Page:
While Union troops occupied Ft. Clark, Confederates planned to recapture the fort. Abandoning Ft. Clark, in fact, had been part of the Confederates’ original plan: They would abandon the fort, necessary reinforcements would arrive that night, and they would attack in the morning. The total number of requested reinforcements never arrived, so the Fort Hatteras’s commanders, Colonel Martin and Commodore Barron, started strengthening the fort’s defenses for an imminent Union attack.
On August 29, a heavy Union bombardment ensued. A Confederate return was almost non-existent—wet gunpowder, a fire in the fort, and many shots did not detonate. One officer estimated 3,000 Union shells were fired in 3 hours. After reading reports, Governor Clark later remarked, “Hatteras sustained the heaviest and most incessant firing that this country ever witnessed.” The Confederates could not endure much more (Many men were outside the small fort’s protective walls). Union Commodore Stringham soon demanded unconditional surrender. Within an hour after Stringham’s offer and before he surrendered, Confederate Commodore Barron sent as many men as possible to New Bern. He later went out to Stringham’s boat, Minnesota, and signed the terms of unconditional surrender.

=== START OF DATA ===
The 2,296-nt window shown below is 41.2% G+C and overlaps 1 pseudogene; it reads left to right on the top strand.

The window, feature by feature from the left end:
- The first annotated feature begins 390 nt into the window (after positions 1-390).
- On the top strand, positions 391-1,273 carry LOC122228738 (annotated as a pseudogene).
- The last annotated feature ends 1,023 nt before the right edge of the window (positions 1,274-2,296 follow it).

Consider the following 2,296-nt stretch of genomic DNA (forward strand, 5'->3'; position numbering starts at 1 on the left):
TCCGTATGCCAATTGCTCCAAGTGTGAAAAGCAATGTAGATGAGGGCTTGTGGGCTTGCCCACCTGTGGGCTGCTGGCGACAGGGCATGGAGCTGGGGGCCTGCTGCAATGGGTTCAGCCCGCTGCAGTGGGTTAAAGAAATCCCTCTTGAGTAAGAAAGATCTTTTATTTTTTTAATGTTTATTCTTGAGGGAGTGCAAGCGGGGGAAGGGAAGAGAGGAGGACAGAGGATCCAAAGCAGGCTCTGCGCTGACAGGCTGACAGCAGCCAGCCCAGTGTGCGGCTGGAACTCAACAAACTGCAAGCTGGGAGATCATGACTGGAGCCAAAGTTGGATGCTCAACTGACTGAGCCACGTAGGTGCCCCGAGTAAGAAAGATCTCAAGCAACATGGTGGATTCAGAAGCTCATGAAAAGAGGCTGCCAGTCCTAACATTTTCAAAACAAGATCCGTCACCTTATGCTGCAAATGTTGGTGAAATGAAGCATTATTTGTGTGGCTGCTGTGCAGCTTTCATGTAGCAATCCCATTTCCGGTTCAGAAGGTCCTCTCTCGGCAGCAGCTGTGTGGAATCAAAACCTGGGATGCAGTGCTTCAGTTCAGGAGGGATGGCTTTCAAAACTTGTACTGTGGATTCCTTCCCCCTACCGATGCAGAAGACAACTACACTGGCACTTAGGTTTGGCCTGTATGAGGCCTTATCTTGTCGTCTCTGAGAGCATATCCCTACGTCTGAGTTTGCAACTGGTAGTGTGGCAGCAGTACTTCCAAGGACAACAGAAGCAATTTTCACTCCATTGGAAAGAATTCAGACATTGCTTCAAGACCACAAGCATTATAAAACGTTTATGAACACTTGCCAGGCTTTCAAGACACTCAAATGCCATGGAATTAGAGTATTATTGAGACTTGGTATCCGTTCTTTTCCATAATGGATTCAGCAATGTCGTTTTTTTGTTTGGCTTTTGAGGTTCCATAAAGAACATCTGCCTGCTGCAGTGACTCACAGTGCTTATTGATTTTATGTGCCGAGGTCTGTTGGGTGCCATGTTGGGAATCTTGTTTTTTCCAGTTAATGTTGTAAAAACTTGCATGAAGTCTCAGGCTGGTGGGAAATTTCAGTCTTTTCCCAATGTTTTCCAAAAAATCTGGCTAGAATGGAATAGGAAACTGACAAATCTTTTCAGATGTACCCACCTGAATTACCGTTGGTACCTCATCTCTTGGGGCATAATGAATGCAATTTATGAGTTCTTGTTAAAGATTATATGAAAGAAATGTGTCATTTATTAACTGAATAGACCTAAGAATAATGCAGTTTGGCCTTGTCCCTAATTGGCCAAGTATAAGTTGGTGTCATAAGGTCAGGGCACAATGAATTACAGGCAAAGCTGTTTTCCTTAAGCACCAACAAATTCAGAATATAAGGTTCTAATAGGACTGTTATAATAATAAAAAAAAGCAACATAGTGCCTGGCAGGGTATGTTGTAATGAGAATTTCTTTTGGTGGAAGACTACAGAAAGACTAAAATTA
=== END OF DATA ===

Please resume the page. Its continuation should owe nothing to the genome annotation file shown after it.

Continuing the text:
Although the Union victory resulted in few casualties for either side (one Union dead and 12 Confederate dead), the capture of Fort Hatteras was a significant Confederate defeat. Approximately 700 Confederates had been captured, and thirty cannons and five small boats were now in Union hands. Of more significance, Southern privateering on the Outer Banks had been eliminated, the Union Navy acquired a fueling station that strengthened its blockading effort, and the Union Army obtained a post for military operation in Northeast North Carolina. The fort’s capture gave the Union a morale boost, after the humiliating defeat at First Bull Run.
Meanwhile in Confederate North Carolina, leaders and citizens were looking for someone to blame. Accusations of soldier drunkenness and ineffectiveness abounded. The Ordnance Department was blamed for the lack of weaponry and ammunition at Fort Hatteras. The fort was not particularly sturdy, so Army engineers were criticized. CSA Congress demanded an investigation. The fall of Fort Hatteras was one of the first Confederate defeats, and many North Carolinians were embarrassed. One Tar Heel expressed what many in his state undoubtedly thought: “Must history record in after years that in our struggle for freedom the first repulse our cause received was on the soil of the Old North State. . . .”
John G. Barrett, The Civil War in North Carolina (Chapel Hill, 1963) and John S. Carbone, The Civil War in Coastal North Carolina (Raleigh, 2001)